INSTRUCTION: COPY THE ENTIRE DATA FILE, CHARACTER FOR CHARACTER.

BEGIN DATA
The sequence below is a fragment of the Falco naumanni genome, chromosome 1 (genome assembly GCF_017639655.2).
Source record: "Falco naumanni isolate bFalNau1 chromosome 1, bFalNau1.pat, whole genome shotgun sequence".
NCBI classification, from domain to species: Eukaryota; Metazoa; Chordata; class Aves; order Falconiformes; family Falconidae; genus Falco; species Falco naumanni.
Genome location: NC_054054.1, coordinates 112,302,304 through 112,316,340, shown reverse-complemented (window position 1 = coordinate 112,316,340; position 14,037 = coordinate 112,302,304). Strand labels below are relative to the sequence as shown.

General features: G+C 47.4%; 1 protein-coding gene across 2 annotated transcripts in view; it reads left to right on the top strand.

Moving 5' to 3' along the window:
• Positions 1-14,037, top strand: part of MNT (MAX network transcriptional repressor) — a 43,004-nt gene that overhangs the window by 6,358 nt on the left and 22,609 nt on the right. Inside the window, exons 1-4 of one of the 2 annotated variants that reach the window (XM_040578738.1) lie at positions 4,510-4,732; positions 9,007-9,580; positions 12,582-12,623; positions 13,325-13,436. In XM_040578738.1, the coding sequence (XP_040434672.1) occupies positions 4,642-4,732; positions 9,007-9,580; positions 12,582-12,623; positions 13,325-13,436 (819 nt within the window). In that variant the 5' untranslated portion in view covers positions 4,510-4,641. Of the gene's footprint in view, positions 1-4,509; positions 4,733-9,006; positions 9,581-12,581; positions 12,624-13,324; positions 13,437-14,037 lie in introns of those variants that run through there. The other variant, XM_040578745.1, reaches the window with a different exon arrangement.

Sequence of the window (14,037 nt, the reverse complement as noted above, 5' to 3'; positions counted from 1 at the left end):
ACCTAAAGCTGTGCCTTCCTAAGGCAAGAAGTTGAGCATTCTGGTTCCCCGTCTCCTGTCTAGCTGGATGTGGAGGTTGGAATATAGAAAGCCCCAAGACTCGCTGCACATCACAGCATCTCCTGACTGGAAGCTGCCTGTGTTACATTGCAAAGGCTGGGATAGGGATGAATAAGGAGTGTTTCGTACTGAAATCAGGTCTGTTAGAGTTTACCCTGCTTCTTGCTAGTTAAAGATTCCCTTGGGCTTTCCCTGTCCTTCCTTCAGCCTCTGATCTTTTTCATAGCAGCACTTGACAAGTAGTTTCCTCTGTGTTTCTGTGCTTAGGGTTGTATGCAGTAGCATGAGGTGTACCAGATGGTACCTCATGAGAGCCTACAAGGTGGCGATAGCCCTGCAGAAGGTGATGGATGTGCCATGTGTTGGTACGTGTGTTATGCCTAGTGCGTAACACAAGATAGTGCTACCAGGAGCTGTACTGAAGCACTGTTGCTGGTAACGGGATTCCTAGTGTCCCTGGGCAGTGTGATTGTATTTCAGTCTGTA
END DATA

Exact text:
The sequence below is a fragment of the Falco naumanni genome, chromosome 1 (genome assembly GCF_017639655.2).
Source record: "Falco naumanni isolate bFalNau1 chromosome 1, bFalNau1.pat, whole genome shotgun sequence".
NCBI classification, from domain to species: Eukaryota; Metazoa; Chordata; class Aves; order Falconiformes; family Falconidae; genus Falco; species Falco naumanni.
Genome location: NC_054054.1, coordinates 112,302,304 through 112,316,340, shown reverse-complemented (window position 1 = coordinate 112,316,340; position 14,037 = coordinate 112,302,304). Strand labels below are relative to the sequence as shown.

General features: G+C 47.4%; 1 protein-coding gene across 2 annotated transcripts in view; it reads left to right on the top strand.

Moving 5' to 3' along the window:
• Positions 1-14,037, top strand: part of MNT (MAX network transcriptional repressor) — a 43,004-nt gene that overhangs the window by 6,358 nt on the left and 22,609 nt on the right. Inside the window, exons 1-4 of one of the 2 annotated variants that reach the window (XM_040578738.1) lie at positions 4,510-4,732; positions 9,007-9,580; positions 12,582-12,623; positions 13,325-13,436. In XM_040578738.1, the coding sequence (XP_040434672.1) occupies positions 4,642-4,732; positions 9,007-9,580; positions 12,582-12,623; positions 13,325-13,436 (819 nt within the window). In that variant the 5' untranslated portion in view covers positions 4,510-4,641. Of the gene's footprint in view, positions 1-4,509; positions 4,733-9,006; positions 9,581-12,581; positions 12,624-13,324; positions 13,437-14,037 lie in introns of those variants that run through there. The other variant, XM_040578745.1, reaches the window with a different exon arrangement.

Sequence of the window (14,037 nt, the reverse complement as noted above, 5' to 3'; positions counted from 1 at the left end):
ACCTAAAGCTGTGCCTTCCTAAGGCAAGAAGTTGAGCATTCTGGTTCCCCGTCTCCTGTCTAGCTGGATGTGGAGGTTGGAATATAGAAAGCCCCAAGACTCGCTGCACATCACAGCATCTCCTGACTGGAAGCTGCCTGTGTTACATTGCAAAGGCTGGGATAGGGATGAATAAGGAGTGTTTCGTACTGAAATCAGGTCTGTTAGAGTTTACCCTGCTTCTTGCTAGTTAAAGATTCCCTTGGGCTTTCCCTGTCCTTCCTTCAGCCTCTGATCTTTTTCATAGCAGCACTTGACAAGTAGTTTCCTCTGTGTTTCTGTGCTTAGGGTTGTATGCAGTAGCATGAGGTGTACCAGATGGTACCTCATGAGAGCCTACAAGGTGGCGATAGCCCTGCAGAAGGTGATGGATGTGCCATGTGTTGGTACGTGTGTTATGCCTAGTGCGTAACACAAGATAGTGCTACCAGGAGCTGTACTGAAGCACTGTTGCTGGTAACGGGATTCCTAGTGTCCCTGGGCAGTGTGATTGTATTTCAGTCTGTA